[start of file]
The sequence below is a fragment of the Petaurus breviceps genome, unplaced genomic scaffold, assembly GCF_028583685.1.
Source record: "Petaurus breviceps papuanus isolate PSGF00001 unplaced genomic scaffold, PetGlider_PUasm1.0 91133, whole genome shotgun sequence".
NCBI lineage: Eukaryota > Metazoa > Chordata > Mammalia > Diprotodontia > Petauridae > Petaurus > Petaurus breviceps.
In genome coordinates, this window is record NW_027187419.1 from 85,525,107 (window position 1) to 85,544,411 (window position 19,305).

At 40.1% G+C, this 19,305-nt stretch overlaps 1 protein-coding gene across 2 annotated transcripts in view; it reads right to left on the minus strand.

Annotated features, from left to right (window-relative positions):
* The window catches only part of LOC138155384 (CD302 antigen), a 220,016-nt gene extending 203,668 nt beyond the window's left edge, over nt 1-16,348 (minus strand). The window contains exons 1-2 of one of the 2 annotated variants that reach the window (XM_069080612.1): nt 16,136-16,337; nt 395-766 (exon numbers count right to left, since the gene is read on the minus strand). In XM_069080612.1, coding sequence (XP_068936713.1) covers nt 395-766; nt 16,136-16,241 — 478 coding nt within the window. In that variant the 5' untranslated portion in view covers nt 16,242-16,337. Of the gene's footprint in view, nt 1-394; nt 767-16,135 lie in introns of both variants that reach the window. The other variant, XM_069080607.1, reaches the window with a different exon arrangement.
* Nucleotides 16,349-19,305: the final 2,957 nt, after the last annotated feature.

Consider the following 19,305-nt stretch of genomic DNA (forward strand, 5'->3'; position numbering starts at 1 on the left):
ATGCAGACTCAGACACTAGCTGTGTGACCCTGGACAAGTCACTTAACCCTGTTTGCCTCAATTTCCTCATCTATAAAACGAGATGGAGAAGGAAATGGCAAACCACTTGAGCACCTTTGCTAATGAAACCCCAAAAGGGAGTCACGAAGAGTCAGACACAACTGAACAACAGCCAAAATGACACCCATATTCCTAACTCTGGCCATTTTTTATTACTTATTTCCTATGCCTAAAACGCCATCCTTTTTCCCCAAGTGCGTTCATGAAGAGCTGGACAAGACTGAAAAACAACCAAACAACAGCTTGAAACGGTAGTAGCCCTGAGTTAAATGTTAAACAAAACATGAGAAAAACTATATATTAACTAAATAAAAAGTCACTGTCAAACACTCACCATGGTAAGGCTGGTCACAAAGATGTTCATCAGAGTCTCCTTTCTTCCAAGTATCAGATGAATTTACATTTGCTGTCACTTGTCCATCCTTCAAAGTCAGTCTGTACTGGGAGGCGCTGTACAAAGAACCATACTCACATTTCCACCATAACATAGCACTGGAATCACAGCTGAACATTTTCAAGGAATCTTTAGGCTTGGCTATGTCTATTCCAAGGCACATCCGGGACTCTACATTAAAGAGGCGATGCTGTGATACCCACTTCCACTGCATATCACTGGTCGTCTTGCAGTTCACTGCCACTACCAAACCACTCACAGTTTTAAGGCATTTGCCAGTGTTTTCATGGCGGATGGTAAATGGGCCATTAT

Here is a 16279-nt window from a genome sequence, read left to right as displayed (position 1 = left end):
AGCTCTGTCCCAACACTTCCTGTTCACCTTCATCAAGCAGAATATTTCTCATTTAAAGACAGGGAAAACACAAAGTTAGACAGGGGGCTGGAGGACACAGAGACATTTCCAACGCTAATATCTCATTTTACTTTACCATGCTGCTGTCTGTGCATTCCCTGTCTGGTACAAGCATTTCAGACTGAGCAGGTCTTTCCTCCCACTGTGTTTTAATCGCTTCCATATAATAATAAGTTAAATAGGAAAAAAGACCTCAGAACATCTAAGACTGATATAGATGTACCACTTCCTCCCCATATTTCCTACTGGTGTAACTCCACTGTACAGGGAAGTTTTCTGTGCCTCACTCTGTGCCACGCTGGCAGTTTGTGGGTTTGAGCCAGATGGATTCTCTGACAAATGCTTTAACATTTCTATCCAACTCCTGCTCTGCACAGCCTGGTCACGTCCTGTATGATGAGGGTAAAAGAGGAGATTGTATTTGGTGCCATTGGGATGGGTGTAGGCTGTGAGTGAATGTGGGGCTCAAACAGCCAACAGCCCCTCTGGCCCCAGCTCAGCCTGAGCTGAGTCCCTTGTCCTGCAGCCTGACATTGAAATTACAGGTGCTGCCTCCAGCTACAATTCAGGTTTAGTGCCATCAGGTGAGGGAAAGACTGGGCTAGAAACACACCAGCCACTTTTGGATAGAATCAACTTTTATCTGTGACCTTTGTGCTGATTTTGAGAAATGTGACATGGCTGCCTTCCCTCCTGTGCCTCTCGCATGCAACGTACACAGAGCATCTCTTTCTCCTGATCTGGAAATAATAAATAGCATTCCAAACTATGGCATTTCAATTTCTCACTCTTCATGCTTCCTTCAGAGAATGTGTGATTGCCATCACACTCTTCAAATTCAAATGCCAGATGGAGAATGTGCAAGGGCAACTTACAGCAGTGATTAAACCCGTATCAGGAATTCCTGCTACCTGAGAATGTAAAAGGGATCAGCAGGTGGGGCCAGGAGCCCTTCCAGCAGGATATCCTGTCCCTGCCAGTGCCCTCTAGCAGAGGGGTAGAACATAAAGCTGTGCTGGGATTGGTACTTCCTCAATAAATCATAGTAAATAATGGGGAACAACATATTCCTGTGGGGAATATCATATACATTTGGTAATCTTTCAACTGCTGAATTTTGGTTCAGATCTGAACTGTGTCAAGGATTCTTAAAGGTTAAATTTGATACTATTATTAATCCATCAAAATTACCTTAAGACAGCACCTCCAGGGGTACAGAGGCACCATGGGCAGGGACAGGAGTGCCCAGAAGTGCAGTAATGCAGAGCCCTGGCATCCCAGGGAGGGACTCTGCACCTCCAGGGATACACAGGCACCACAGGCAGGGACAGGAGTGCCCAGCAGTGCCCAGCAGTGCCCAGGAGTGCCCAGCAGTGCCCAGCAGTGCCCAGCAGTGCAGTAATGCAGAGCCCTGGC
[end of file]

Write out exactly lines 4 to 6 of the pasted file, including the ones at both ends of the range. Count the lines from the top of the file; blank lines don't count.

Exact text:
In genome coordinates, this window is record NW_027187419.1 from 85,525,107 (window position 1) to 85,544,411 (window position 19,305).

At 40.1% G+C, this 19,305-nt stretch overlaps 1 protein-coding gene across 2 annotated transcripts in view; it reads right to left on the minus strand.

Annotated features, from left to right (window-relative positions):